Friday Feminist – Adrienne Rich

The assumption that ‘most women are innately heterosexual’ stands as theoretical and political stumbling block for many women. It remains a tenable assumption, partly because lesbian existence has been written out of history or catalogued under disease; partly because to acknowledge that for women heterosexuality may not be a ‘preference’ at all but something that has had to be imposed, managed, organized, propagandized, and maintained by force, is an immense step to take if you consider yourself freely and ‘innately’ heterosexual. Yet the failure to examine heterosexuality as an institution is like failing to admit that the economic system called capitalism or the caste system or racism is maintained by a variety of forces, including both physical violence and false consciousness.

Adrienne Rich, “Compulsory Heterosexuality and Lesbian Existence” Signs 5/4, 1980


4 responses to “Friday Feminist – Adrienne Rich

  1. False consciousness is the name Marxists give to behaviour that violates the predictions of Marxist theory. In short, the proles are not doing as they are told.

  2. I’m sorry, but this quote makes no sense to me. “Most women are innately heterosexual” is not an assumption. It is biological fact. If approximately 10% of the population, male and female, are gay, which I believe has been supported by numerous studies, then 90% of the population are either heterosexual or bisexual. Even if a large number of women who self-identify as heterosexual are actually gay or bisexual – say 10% and that is really stretching, that still leaves 80% of women as heterosexual. That is most. I find saying these women are not “innately” heterosexual extremely insulting, just as describing a lesbian’s sexuality as a disease or phase or whatever is extremely insulting.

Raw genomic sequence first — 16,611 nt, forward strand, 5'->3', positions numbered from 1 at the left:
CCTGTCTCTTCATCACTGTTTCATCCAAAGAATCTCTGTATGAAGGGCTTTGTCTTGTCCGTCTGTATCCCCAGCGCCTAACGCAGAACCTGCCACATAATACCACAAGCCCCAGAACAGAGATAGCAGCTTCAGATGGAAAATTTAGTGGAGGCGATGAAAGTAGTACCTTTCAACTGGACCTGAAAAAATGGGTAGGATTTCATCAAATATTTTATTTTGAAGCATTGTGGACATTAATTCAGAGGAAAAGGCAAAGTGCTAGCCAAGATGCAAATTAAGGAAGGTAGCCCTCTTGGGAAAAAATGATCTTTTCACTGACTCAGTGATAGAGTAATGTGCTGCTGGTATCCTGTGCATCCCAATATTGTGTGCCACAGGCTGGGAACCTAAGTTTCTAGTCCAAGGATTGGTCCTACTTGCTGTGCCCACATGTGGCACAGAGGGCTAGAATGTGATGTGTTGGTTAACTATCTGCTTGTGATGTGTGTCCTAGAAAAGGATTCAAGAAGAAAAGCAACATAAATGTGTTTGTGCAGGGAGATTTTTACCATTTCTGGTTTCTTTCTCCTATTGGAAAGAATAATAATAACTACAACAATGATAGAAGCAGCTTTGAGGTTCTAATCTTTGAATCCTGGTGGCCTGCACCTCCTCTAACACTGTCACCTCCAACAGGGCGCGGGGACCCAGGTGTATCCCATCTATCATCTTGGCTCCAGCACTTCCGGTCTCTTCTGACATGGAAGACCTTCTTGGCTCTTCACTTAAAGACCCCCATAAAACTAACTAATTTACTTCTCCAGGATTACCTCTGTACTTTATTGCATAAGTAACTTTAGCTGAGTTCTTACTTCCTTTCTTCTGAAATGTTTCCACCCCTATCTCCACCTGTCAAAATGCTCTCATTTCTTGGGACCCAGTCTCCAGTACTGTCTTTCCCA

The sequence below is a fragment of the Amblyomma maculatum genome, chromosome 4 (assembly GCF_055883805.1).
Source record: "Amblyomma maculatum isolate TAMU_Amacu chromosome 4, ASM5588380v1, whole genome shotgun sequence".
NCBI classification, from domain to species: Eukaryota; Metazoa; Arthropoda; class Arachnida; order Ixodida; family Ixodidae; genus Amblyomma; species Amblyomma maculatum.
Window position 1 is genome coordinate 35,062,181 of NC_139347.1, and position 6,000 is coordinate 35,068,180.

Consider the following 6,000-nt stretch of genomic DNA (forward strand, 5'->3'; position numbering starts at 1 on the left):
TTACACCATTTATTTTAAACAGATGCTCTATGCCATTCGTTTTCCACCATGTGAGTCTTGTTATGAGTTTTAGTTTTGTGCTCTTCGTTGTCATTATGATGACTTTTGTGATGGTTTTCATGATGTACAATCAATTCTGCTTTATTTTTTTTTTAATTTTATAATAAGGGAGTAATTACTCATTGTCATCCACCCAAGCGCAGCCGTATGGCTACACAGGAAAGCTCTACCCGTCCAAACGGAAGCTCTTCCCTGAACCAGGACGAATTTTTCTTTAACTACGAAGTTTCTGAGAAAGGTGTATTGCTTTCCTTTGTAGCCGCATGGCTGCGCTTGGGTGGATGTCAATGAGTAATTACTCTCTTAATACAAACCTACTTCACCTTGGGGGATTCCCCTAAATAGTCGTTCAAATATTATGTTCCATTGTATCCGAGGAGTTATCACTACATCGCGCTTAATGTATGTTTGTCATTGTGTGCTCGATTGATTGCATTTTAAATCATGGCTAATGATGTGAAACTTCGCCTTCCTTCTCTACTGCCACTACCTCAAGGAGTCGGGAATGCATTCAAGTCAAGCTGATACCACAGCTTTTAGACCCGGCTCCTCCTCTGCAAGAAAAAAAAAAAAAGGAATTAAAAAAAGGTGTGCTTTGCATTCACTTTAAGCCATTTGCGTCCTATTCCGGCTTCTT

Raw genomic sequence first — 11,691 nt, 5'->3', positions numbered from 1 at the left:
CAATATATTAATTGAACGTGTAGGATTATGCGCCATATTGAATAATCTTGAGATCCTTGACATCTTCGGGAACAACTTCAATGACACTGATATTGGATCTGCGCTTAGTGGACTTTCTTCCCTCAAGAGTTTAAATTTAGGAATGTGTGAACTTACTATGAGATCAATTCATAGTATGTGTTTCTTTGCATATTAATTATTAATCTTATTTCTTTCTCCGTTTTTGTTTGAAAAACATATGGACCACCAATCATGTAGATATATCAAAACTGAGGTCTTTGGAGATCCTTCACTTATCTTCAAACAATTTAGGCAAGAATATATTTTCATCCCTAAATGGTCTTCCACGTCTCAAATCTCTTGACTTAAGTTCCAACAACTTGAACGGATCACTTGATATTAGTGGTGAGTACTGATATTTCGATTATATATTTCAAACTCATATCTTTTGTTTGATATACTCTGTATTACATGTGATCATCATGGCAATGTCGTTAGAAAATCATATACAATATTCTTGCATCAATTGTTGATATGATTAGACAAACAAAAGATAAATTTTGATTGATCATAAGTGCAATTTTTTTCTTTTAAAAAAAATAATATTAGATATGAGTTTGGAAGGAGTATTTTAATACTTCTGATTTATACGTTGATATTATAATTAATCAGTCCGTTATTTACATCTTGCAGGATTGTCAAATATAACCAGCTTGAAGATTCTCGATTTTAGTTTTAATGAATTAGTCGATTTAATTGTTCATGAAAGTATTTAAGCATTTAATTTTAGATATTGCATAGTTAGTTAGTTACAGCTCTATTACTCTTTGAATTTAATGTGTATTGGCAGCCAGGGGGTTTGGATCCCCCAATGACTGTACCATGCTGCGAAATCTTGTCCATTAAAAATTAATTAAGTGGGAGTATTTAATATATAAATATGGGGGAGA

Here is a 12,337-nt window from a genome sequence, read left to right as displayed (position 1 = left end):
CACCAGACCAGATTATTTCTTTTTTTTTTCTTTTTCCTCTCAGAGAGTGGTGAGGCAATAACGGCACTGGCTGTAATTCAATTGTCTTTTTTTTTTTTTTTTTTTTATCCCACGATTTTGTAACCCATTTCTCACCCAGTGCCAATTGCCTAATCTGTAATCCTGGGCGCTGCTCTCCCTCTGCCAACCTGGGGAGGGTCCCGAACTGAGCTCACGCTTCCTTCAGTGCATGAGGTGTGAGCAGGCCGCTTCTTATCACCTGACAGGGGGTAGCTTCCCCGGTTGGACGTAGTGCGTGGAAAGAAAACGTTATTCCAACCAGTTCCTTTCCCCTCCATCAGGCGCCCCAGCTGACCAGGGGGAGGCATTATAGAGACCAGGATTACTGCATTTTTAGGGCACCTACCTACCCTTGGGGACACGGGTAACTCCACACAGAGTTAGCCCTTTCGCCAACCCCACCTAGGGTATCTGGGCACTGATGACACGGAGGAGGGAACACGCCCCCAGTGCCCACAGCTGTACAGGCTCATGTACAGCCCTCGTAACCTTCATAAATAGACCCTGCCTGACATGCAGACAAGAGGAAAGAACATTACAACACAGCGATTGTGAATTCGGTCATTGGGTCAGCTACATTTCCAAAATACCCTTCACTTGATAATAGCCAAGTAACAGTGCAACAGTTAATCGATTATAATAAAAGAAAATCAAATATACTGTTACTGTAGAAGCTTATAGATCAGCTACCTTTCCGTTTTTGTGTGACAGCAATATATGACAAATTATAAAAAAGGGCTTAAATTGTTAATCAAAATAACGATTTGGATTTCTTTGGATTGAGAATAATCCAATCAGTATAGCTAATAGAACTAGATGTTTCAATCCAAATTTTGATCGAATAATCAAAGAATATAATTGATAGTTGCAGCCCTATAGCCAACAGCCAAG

3. Yes. But please bear in mind my purposes w.r.t this Friday Feminist series:

    Each week I post a “Friday Feminist” or a “Friday Womanist” quote. In some cases I agree with what the writer says, and in others, I don’t. Sometimes the quote I have chosen reflects something I am thinking about, sometimes it reflects current events, sometimes it commemorates a person’s life and death, sometimes it elucidates the history of feminist thinking, sometimes it is something I find confronting. The main criteria are that the writing is feminist (broadly construed) or womanist, and interesting.

  4. Ah. This quote certainly meets the criteria. Thank you for reminding me.